Taking a stroll: The benefits and dangers of walking in Berkeley

Walking at night
Adeline Belsby/Staff

On any given weekday, UC Berkeley and the surrounding city are robust with activity, sidewalks transforming into precarious narrow strips of pavement overflowing with clusters of expeditious students. Despite the seemingly unconquerable hills that blanket Berkeley, the majority of students are willing to walk to their next destination, even if it means trekking the mile-and-a-half distance between Clark Kerr Campus and Li Ka Shing Center.

According to results from a 2014 University of California Undergraduate Experience Survey (UCUES), 77 percent of students walk to campus instead of biking, driving or riding public transit. In fact, an analysis of a 2012 census survey by Governing ranked Berkeley third on a list of cities in the United States with populations of at least 100,000 where commuters walk the most.

On an average weekday, from walking to classes, going to meetings and making frequent — but necessary —  trips for coffee, I will have conquered anywhere from 6 to 10 miles. Despite the extra time and effort required to walk from one campus location to another, the choice to travel on foot comes with its benefits.

“Walking is always a really great way to engage with colleagues and get fresh air and also to get your oxygen flowing and be more energized throughout the day,” said Cori Evans, interim Wellness Program supervisor.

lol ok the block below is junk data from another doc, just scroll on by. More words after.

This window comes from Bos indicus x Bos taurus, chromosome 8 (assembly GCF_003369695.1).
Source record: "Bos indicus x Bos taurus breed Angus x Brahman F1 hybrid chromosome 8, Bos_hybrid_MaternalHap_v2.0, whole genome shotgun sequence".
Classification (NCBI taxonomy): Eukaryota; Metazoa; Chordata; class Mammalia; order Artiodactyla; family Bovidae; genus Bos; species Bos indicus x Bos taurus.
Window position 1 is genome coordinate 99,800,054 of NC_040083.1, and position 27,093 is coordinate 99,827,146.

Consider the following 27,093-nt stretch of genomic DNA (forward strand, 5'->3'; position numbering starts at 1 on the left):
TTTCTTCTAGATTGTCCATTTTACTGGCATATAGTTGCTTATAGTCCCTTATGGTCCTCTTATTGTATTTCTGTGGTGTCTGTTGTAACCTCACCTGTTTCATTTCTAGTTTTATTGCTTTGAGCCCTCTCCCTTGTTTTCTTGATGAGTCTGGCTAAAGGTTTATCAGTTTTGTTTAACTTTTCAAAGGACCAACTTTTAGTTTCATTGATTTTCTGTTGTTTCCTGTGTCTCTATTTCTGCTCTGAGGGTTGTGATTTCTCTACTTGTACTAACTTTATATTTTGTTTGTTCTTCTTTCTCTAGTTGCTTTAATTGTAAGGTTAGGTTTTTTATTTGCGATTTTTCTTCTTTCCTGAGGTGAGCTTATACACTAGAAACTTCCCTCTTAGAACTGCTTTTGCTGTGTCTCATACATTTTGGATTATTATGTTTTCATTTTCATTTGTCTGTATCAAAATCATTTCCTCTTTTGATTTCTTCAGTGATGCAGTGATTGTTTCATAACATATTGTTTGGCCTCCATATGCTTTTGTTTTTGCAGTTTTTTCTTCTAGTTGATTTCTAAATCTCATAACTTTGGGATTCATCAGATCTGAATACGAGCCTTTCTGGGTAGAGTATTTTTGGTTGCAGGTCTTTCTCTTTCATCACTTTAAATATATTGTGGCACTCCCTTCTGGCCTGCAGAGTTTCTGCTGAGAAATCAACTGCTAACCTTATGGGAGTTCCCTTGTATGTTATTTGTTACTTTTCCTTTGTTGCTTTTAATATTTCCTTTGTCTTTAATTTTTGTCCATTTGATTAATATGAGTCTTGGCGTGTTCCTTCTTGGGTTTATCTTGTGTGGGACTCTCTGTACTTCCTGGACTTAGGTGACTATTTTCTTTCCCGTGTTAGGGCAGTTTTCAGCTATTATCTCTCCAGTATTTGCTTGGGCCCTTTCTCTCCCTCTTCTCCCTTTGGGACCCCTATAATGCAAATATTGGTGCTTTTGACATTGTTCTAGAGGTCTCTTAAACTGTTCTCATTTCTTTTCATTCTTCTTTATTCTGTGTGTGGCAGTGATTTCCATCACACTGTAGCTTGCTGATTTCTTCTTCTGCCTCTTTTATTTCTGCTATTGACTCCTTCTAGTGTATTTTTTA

The Wellness Program strives to create a healthy work environment for UC Berkeley faculty and staff through various events and available resources. One of these programs is Berkeley Walks, a walking group for faculty and staff that promotes wellness and physical activity through 30-minute group walks on designated routes throughout campus. Another walking opportunity it offers is UC Walks: Cal Walks at Work Day, an annual campus community walking event with an average of 600 participants each year.

“Walking is always a really great way to engage with colleagues and get fresh air and also to get your oxygen flowing and be more energized throughout the day.”

— Cori Evans

Evans said walking is the best way to explore campus. She explained how she gained a new appreciation for the campus design and its walking routes after participating in a walking tour led by Emily Marthinsen, assistant vice chancellor and campus architect.

But perhaps the less commonly known benefits of a daily stroll are those related to mental, rather than physical, health.

“The emotional health that you get out of walking is second to none,” Evans said “It’s just a way to emotionally connect with yourself and be more mindful and be more centered.”

Studies have shown that even moderate exercise like walking can help reduce the symptoms of depression and anxiety. In an environment where students often feel burdened by heightened stress levels and impending deadlines, walking can serve as a simple yet alleviative resource.

Because of recent instances of criminal activity on and around campus, however, individuals may feel a sense of insecurity when walking, especially at night.